If this sounds a bit pessimistic it is not. What can possibly be greater than being awake in each and every breath? Regardless of our experience, each experience is but one facet of a greater diamond called our life. When dark here; light there. We might consider the flowers that bloom or the birds that sing or the clouds passing overhead. We might remember those who came before and those who will be to come in this vast eternal golden braid. Our pain on one day may be our joy in the next. But even if its not, it is still ours to experience and ours to learn from. 
May we each remain in the present, period.

Sunday, April 16, 2017

The Zen of Holy



The Zen of Holy

And ye shall be holy unto Me; for I the LORD am holy, (Lev.20:23)

In the beginning they say the holy spirit swept across nothing and in a word the world was born.  That same spirit breathed life into mud and told the mud to name everything.  In the final chapters, so they say, the holy spirit told humankind to be holy, and to do so all they had to do was follow a few rules, and so they tried…but the rules were too difficult, don’t you know, and so?  We humans once again fell from grace.  Yet, in doing so we fully realized ourselves and THAT who always was and always will be suddenly goes silent: when all is One, there is no one.

Zen practice is like that, isn’t it?

We come to Zen seeking something, often salvation, a new life, a better life, or a life worth living. Such lives are hard.  They are hard because we need to let everything we know and care about fall away in order to be truly present. Being present, awake in the moment opens our hearts and minds. We can become afraid. We don’t know what will become of us through such an act; it is a serious leap of faith. So serious it is that few of us are either capable of, or are willing, to go there.  So, what do we do? Well, I think its  like we side step our way through the gates of bliss not knowing fully what to expect and yet expect our rewards will be greater than our efforts.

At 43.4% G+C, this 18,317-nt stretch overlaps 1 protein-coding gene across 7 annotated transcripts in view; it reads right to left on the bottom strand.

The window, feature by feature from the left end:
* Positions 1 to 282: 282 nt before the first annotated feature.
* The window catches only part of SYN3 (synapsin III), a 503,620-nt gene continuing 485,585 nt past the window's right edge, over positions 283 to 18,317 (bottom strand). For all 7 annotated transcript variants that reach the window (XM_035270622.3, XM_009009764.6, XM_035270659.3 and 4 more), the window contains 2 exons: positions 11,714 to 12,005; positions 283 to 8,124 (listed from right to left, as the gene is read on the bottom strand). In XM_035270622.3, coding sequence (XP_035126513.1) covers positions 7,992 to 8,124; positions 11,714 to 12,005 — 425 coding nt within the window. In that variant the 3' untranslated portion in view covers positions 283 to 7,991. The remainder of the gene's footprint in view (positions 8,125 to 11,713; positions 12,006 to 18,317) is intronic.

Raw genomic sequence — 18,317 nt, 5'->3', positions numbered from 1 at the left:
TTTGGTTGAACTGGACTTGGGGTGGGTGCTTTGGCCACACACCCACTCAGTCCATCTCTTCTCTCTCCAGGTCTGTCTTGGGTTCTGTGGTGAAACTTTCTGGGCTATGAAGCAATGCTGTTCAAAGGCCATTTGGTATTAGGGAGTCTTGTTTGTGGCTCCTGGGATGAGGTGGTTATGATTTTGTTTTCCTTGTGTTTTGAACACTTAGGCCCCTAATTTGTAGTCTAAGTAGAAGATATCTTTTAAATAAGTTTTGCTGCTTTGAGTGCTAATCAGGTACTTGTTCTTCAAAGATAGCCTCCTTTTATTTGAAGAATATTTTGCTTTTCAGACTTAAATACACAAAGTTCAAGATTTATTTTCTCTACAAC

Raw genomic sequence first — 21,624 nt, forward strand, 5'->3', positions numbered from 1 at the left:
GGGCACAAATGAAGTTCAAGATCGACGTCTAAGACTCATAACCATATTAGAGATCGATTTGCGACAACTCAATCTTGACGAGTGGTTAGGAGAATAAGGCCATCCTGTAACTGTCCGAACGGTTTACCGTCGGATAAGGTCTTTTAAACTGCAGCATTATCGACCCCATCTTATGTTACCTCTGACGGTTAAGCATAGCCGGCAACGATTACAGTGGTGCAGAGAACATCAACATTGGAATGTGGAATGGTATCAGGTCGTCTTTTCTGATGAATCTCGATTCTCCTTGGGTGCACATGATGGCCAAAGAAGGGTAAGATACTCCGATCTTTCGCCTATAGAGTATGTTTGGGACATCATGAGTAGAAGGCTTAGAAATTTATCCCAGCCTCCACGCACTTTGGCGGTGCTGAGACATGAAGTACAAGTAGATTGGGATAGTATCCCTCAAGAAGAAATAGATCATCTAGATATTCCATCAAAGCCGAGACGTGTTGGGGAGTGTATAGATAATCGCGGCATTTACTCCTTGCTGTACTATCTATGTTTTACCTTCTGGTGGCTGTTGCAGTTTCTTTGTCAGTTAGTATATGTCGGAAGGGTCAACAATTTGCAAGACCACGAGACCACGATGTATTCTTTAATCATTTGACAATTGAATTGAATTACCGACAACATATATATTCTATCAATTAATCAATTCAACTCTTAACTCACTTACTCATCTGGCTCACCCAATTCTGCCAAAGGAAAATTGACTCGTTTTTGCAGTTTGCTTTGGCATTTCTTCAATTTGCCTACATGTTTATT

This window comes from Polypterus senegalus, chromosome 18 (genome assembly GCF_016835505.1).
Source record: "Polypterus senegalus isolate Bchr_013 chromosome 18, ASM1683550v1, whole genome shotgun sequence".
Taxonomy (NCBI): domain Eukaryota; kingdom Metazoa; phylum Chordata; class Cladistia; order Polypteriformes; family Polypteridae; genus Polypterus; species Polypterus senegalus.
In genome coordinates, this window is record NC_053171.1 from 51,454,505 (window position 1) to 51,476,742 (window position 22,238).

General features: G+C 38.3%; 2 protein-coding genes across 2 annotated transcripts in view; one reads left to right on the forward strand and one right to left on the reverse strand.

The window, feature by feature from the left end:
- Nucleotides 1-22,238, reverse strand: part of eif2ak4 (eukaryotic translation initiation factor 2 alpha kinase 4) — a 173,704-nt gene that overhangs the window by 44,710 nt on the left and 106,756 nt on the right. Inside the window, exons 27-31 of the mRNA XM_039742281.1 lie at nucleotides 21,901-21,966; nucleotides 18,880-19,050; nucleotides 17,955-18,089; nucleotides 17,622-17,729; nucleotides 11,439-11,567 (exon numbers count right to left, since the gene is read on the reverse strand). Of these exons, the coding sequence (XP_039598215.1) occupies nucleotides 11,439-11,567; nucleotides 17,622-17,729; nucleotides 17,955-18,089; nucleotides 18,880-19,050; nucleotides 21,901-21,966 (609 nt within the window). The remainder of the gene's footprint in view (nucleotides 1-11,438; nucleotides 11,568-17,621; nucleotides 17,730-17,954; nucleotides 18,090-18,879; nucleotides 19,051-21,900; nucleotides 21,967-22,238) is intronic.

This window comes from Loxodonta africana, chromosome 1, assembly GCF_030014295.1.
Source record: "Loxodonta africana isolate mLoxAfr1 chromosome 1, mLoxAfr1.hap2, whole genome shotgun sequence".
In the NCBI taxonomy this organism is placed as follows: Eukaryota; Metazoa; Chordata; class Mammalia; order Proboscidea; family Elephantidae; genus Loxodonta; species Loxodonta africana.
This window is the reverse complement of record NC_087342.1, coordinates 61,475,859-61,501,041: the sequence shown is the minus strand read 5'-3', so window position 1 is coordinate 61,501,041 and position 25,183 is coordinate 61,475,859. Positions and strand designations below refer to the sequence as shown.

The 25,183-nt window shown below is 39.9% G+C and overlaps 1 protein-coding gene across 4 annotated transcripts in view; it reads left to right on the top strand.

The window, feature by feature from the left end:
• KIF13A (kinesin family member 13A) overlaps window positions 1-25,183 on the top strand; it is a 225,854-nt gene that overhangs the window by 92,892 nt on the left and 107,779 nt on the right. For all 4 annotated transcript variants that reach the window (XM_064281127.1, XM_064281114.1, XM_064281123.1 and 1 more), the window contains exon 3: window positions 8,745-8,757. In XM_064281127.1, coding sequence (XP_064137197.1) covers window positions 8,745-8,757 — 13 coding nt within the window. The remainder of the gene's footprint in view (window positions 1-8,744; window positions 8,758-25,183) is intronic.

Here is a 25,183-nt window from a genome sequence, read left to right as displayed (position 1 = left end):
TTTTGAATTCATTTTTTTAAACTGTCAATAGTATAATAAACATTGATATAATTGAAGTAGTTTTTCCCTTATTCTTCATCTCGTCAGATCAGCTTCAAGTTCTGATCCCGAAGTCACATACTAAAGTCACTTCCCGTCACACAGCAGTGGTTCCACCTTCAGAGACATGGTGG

A rule with a different view:  We often believe if we sit on a cushion long enough keeping an “open” beginner’s mind, our thoughts, fears, and concerns will fall away.  We chant:  “how wondrous and glorious are the clothes of enlightenment, formless yet enfolding all treasures. Wrapping ourselves in the Buddha’s teaching we free all living beings.”  We put on the robe. But not in any sort of serious mind, we just put it on. Like the saying, “the clothes make the man”  perhaps we think if we wear the robe some level of holiness will rub off on us and a buddha we will be. Within a second or two we forget all about the Buddha’s teaching, the robe, and frankly, anything else because we are now facing a wall, thus facing ourselves.

Master Dogen essentially argued that when we take our seat in the manner prescribed and practice in this way, we are in a state of what he called “practice realization.”  I call it “holiness.”  In the holy there is no two, no other, nothing impure, nothing profane.  In fact, even holiness evaporates. There is just this breath, then the next.  There is just this thought falling away and that thought falling away.  And in this know nothing place holiness arises.

Holiness is nothing special, it is with us in each and every breath. The sutra says there is nothing sacred and nothing profane, in fact, as we practice, holiness itself is rendered meaningless and in that moment, it too, falls away.

The Zen of Holiness then is a holiness gained, therefore lost. We don’t walk on water, but we do love each other.  We don’t perform miracles, but we do treat each other with a profound compassion. We don’t go to heaven, but remain here in this most needy world, offering a way, just a way, for each of us to live fully and completely.  May we each realize such holiness.